The incidence of second primary tumors in thyroid cancer patients is increased, but not related to treatment of thyroid cancer

in European Journal of Endocrinology
(Correspondence should be addressed to M P M Stokkel; Email: m.p.m.stokkel@lumc.nl)

Objective: The aim of the present study is to assess the prevalence of second primary tumors in patients treated for thyroid cancer. Furthermore, we wanted to assess the standardized risk rates for all second primary tumors, but especially for breast cancer, as data in the literature indicate an excessive risk in differentiated thyroid cancer (DTC) patients for this tumor.

Materials and methods: We included consecutive patients, who received ablation treatment with I-131 at the Leiden University Medical Center between January 1985 and December 1999 (n = 282). The mean period of follow-up was 10.6 ± 4.1 years.

Results: Thirty-five of the 282 patients (12.4%) had a second primary tumor (SPT), either preceding or following the diagnosis of thyroid cancer. Five other patients had three primary tumors, including DTC. As a result, 40 additional tumors were found in this group, revealing an overall prevalence of 14.2%. Twenty tumors (7.1%) preceded the thyroid cancer with a mean interval of 5.7 years (range: 0.5–22.0 years), whereas 20 tumors (7.1%) occurred after this tumor with a mean interval of 6.7 years (range: 1.0–15.0 years). In 13 female patients, breast cancer was found as SPT. The standardized incidence rate (SIR) for all cancers after the diagnosis of DTC in this study population was not increased (1.13; confidence interval (CI): 0.68–1.69). However, we found an increased SIR of 2.26 (CI: 1.60–3.03) for all cancers either following or preceding DTC, which is mainly caused by a SIR of 3.95 (CI: 2.06–6.45) for breast cancer.

Conclusion: Patients with DTC have an overall increased standardized incidence rate for second primary tumors, but not for second primary tumors following I-131 therapy. These findings suggest a common etiologic and/or genetic mechanism instead of a causal relation.

Abstract

Objective: The aim of the present study is to assess the prevalence of second primary tumors in patients treated for thyroid cancer. Furthermore, we wanted to assess the standardized risk rates for all second primary tumors, but especially for breast cancer, as data in the literature indicate an excessive risk in differentiated thyroid cancer (DTC) patients for this tumor.

Materials and methods: We included consecutive patients, who received ablation treatment with I-131 at the Leiden University Medical Center between January 1985 and December 1999 (n = 282). The mean period of follow-up was 10.6 ± 4.1 years.

Results: Thirty-five of the 282 patients (12.4%) had a second primary tumor (SPT), either preceding or following the diagnosis of thyroid cancer. Five other patients had three primary tumors, including DTC. As a result, 40 additional tumors were found in this group, revealing an overall prevalence of 14.2%. Twenty tumors (7.1%) preceded the thyroid cancer with a mean interval of 5.7 years (range: 0.5–22.0 years), whereas 20 tumors (7.1%) occurred after this tumor with a mean interval of 6.7 years (range: 1.0–15.0 years). In 13 female patients, breast cancer was found as SPT. The standardized incidence rate (SIR) for all cancers after the diagnosis of DTC in this study population was not increased (1.13; confidence interval (CI): 0.68–1.69). However, we found an increased SIR of 2.26 (CI: 1.60–3.03) for all cancers either following or preceding DTC, which is mainly caused by a SIR of 3.95 (CI: 2.06–6.45) for breast cancer.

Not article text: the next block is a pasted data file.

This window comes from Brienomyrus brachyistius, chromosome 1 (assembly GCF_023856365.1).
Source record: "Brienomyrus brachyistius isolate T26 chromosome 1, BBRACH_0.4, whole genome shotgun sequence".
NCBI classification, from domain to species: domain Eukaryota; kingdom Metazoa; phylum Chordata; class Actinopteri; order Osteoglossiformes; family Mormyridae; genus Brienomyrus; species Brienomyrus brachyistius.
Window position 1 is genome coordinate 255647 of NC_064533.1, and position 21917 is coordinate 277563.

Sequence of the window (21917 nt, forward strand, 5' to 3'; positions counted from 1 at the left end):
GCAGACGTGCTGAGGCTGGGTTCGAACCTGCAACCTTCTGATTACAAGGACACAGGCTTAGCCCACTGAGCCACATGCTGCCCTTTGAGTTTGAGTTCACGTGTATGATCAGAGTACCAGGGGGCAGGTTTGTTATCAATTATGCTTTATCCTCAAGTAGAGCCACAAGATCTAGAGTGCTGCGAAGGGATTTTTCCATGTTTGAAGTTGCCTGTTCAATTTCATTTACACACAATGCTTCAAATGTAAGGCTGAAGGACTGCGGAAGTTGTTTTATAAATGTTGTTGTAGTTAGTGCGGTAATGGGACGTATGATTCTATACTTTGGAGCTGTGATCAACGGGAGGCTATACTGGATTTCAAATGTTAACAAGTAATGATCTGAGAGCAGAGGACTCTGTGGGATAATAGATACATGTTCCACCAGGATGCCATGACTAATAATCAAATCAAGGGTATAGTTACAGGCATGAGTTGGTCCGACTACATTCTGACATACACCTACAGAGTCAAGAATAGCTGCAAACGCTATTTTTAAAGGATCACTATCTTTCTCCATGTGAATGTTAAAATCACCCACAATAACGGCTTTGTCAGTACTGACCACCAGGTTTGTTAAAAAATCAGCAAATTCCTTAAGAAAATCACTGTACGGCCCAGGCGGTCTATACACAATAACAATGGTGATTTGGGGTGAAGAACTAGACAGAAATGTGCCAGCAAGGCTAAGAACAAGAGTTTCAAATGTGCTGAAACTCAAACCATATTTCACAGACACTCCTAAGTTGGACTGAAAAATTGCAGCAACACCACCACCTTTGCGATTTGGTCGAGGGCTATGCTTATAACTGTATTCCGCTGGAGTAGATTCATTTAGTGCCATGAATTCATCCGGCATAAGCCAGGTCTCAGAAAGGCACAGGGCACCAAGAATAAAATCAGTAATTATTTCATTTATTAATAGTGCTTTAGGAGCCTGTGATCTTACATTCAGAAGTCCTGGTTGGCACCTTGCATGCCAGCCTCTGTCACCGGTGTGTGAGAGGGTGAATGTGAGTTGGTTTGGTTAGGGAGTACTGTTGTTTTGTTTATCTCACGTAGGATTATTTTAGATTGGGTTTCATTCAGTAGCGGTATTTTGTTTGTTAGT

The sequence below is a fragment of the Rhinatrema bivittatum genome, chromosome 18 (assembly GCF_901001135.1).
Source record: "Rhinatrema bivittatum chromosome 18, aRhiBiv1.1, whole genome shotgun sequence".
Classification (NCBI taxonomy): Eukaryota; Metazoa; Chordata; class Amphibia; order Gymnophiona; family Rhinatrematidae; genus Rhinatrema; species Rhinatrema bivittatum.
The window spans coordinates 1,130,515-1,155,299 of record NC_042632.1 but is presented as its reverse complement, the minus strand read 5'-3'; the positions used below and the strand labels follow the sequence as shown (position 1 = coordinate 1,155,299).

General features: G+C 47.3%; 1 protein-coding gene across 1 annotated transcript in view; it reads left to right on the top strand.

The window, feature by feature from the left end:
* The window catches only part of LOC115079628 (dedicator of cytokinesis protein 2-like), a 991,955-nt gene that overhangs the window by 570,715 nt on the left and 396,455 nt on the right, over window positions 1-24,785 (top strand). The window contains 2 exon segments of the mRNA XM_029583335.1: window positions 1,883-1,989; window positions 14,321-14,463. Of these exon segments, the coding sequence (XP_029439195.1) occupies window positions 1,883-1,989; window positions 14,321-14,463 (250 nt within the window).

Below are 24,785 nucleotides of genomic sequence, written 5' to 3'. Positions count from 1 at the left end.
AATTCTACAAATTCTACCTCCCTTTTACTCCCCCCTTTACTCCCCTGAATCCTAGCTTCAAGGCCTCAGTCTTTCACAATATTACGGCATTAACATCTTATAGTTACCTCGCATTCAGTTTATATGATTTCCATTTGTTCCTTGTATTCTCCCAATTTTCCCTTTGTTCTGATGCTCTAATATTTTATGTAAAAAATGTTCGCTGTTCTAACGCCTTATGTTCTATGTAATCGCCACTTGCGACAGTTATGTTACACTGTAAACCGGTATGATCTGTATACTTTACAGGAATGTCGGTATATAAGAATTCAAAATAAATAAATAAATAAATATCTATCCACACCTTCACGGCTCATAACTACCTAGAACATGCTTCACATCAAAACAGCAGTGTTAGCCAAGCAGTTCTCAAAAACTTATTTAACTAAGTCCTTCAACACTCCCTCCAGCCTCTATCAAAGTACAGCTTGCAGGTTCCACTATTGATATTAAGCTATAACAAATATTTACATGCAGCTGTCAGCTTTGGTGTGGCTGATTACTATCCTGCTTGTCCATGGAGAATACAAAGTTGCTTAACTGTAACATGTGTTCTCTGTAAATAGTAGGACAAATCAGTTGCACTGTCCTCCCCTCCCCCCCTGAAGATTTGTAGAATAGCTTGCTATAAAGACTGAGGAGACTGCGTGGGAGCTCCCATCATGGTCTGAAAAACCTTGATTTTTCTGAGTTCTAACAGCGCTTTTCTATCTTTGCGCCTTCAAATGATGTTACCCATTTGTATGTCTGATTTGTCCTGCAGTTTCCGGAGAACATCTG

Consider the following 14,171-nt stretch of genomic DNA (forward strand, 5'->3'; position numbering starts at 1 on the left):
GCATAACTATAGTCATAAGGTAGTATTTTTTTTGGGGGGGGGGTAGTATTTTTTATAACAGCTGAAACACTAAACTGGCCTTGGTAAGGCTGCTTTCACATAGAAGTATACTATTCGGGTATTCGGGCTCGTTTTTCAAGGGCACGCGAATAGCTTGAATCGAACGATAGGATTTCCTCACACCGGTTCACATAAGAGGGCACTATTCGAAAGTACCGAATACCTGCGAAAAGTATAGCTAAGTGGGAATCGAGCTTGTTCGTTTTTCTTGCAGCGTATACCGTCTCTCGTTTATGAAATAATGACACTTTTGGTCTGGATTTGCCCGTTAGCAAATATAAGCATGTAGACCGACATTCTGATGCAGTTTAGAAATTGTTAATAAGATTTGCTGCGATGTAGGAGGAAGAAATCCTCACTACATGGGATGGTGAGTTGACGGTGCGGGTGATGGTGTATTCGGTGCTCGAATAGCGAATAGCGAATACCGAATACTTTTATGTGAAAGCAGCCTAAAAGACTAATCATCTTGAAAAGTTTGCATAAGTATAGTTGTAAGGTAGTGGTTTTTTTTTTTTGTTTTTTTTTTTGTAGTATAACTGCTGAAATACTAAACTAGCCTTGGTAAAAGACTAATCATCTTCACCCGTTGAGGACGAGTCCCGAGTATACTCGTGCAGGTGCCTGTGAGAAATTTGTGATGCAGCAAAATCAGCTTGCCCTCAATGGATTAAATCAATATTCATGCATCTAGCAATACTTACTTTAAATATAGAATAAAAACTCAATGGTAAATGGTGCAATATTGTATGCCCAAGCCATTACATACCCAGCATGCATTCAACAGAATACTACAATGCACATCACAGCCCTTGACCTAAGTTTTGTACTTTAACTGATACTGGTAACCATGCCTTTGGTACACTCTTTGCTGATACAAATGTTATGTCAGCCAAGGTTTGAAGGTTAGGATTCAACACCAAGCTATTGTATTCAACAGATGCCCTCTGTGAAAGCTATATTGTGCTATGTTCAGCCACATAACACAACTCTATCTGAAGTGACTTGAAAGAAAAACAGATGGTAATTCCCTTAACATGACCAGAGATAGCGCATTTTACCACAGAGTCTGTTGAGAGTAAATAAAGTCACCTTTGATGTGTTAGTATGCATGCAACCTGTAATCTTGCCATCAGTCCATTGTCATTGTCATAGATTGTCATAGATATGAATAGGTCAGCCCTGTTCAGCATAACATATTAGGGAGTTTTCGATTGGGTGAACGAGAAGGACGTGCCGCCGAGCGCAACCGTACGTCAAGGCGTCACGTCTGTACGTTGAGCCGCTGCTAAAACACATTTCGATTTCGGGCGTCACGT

Conclusion: Patients with DTC have an overall increased standardized incidence rate for second primary tumors, but not for second primary tumors following I-131 therapy. These findings suggest a common etiologic and/or genetic mechanism instead of a causal relation.

Introduction

Differentiated thyroid cancer (DTC) is the most frequent endocrine gland malignancy accounting for approximately 0.5–1.5% of all malignancies. The overall survival rate is high and currently even close to 99% in papillary carcinomas (10, 22). The standard treatment for DTC is a (near-) total thyroidectomy followed by ablation therapy using high doses of radioiodine-131 (I-131), except in small papillary thyroid cancer or minimal invasive follicular carcinomas. Although many reports have focused on the relationship between I-131 administration and the occurrence of second primary tumors, some studies found (e.g. 19) a relationship between I-131 administration and the occurrence of bone and soft tissue, colorectal and salivary gland cancers. Other studies reported an overall increased incidence of breast and kidney cancer among women treated for thyroid cancer, but this was not related to the exposure of I-131 (6, 20, 23).

The aim of the present study is to assess the prevalence of second primary tumors in patients treated for thyroid cancer using an uptake-related ablation strategy. Furthermore, we wanted to assess the standardized risk rates for all second primary tumors, but especially for breast cancer, as data in literature indicate an excessive risk in DTC patients for this tumor.